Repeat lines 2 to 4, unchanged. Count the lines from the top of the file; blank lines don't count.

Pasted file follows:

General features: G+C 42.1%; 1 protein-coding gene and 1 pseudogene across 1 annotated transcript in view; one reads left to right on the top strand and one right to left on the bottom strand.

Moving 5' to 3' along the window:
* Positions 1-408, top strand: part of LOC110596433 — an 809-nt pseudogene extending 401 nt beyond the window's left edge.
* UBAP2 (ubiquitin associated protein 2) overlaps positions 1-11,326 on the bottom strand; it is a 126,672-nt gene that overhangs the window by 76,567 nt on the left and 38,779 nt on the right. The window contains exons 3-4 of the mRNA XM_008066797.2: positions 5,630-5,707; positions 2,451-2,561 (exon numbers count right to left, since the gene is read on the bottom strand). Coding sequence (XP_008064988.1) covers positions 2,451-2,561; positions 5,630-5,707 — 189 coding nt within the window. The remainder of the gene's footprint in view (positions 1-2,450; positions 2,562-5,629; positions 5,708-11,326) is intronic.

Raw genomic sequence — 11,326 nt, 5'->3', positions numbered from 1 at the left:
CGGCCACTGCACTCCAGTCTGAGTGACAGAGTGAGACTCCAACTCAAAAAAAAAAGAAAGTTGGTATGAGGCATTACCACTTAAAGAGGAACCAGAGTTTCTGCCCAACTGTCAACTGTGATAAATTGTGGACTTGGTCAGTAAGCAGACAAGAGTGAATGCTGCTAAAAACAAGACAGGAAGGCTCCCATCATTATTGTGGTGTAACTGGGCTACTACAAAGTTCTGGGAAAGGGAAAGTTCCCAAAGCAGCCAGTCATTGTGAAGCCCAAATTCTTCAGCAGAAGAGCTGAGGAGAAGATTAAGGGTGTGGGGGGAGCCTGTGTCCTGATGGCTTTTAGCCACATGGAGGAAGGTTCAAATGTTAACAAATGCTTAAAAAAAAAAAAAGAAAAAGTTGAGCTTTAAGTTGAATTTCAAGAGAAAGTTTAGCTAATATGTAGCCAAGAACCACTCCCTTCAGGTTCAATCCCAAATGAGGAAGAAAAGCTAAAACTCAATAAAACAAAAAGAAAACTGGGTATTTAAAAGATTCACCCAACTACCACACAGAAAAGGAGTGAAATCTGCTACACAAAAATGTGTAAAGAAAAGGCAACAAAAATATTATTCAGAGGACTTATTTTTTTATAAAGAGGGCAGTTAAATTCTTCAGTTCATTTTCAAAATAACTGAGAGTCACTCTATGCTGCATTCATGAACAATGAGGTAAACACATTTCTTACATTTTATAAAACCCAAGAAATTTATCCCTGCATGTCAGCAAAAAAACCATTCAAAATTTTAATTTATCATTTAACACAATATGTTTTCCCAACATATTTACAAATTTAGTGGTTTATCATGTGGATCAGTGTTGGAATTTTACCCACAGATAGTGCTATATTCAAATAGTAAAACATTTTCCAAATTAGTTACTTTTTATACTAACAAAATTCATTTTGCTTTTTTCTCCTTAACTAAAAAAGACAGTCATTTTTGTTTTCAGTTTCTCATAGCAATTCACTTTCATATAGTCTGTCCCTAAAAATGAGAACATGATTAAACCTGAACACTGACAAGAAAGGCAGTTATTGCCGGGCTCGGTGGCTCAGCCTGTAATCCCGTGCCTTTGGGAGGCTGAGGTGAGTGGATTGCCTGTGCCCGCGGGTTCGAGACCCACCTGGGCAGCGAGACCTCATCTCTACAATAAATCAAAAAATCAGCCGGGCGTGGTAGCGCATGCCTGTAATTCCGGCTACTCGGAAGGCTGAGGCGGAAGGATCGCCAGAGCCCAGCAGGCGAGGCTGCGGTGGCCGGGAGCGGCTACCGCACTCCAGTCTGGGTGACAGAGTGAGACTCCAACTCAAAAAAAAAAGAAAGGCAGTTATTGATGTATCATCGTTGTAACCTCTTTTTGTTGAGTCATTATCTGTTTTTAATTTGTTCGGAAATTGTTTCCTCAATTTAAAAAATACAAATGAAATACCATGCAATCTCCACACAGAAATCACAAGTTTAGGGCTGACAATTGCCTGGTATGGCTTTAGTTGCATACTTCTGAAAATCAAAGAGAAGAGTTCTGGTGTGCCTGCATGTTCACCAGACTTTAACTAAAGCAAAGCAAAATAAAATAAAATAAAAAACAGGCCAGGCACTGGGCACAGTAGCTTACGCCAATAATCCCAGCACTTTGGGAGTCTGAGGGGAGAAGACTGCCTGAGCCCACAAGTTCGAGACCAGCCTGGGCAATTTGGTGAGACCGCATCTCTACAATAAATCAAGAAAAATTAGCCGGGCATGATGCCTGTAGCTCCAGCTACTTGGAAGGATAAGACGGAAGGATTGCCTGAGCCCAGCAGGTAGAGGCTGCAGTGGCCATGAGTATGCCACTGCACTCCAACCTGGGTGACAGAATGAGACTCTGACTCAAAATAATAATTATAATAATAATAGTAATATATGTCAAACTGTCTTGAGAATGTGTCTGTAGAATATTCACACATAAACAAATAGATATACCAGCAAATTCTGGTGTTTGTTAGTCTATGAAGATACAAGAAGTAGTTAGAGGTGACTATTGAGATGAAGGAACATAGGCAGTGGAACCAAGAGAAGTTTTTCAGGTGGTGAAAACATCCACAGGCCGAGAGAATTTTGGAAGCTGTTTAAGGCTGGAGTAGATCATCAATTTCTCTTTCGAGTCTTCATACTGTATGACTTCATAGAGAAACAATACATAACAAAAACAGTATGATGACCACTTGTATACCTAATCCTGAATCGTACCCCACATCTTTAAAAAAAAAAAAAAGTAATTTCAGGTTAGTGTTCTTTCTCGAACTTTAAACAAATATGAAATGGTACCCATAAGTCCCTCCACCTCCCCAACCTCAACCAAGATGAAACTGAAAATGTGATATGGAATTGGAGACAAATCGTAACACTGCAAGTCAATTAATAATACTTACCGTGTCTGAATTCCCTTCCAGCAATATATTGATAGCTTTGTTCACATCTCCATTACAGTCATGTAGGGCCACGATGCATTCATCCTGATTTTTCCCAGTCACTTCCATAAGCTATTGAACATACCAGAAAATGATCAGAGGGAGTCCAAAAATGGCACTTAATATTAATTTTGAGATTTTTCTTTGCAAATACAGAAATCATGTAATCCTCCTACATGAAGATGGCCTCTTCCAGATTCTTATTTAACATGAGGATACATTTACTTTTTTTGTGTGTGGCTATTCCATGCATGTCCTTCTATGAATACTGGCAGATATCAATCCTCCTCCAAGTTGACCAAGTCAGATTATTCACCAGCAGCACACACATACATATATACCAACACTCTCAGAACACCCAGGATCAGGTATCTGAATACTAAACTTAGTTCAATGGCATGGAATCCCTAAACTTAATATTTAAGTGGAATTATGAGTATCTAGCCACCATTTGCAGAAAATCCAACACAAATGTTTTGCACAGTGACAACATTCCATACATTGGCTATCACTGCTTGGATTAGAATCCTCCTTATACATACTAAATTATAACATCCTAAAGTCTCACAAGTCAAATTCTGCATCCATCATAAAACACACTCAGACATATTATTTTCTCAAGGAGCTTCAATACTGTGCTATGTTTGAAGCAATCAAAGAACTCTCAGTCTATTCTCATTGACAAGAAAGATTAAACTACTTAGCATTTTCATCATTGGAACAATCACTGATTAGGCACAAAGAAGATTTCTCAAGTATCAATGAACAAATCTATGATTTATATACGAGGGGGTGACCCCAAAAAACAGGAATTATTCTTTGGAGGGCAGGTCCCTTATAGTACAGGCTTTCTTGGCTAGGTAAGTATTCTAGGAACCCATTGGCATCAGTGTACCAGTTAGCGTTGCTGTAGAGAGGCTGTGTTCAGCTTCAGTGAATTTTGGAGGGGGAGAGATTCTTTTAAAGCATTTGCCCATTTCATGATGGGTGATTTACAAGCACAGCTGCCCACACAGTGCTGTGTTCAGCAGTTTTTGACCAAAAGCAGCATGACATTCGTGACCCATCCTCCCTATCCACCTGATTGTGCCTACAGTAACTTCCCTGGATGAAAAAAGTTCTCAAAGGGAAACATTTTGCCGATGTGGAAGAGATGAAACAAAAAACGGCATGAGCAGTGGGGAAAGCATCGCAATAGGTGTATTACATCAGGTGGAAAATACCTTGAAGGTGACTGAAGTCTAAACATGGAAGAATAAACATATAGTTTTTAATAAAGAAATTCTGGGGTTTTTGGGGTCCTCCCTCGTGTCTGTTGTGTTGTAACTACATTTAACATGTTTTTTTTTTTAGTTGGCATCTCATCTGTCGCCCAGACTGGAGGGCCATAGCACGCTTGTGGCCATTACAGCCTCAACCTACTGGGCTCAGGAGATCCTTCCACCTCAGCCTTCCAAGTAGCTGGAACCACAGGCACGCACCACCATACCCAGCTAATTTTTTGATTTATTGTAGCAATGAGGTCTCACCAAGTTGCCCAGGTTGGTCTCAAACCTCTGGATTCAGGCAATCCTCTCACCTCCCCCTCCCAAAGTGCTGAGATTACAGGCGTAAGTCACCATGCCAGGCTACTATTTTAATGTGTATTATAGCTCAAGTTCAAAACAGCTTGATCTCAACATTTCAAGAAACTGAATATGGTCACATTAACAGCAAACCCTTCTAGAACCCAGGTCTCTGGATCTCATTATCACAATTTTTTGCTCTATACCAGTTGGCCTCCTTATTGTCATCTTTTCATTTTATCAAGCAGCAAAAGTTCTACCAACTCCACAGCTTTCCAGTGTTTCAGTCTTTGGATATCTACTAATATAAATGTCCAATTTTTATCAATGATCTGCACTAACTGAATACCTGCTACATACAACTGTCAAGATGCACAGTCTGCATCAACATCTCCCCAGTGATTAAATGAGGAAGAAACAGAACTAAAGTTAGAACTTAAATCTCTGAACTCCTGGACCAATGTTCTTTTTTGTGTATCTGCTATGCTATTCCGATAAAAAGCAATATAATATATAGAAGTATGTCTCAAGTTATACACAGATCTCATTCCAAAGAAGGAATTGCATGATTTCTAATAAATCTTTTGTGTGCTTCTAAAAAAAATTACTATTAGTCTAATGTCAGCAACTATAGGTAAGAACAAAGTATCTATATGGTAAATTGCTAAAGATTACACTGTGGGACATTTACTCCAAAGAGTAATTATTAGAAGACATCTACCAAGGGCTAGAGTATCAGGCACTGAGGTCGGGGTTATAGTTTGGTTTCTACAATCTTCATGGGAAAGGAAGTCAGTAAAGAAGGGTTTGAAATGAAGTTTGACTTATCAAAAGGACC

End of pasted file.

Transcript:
Moving 5' to 3' along the window:
* Positions 1-408, top strand: part of LOC110596433 — an 809-nt pseudogene extending 401 nt beyond the window's left edge.
* UBAP2 (ubiquitin associated protein 2) overlaps positions 1-11,326 on the bottom strand; it is a 126,672-nt gene that overhangs the window by 76,567 nt on the left and 38,779 nt on the right. The window contains exons 3-4 of the mRNA XM_008066797.2: positions 5,630-5,707; positions 2,451-2,561 (exon numbers count right to left, since the gene is read on the bottom strand). Coding sequence (XP_008064988.1) covers positions 2,451-2,561; positions 5,630-5,707 — 189 coding nt within the window. The remainder of the gene's footprint in view (positions 1-2,450; positions 2,562-5,629; positions 5,708-11,326) is intronic.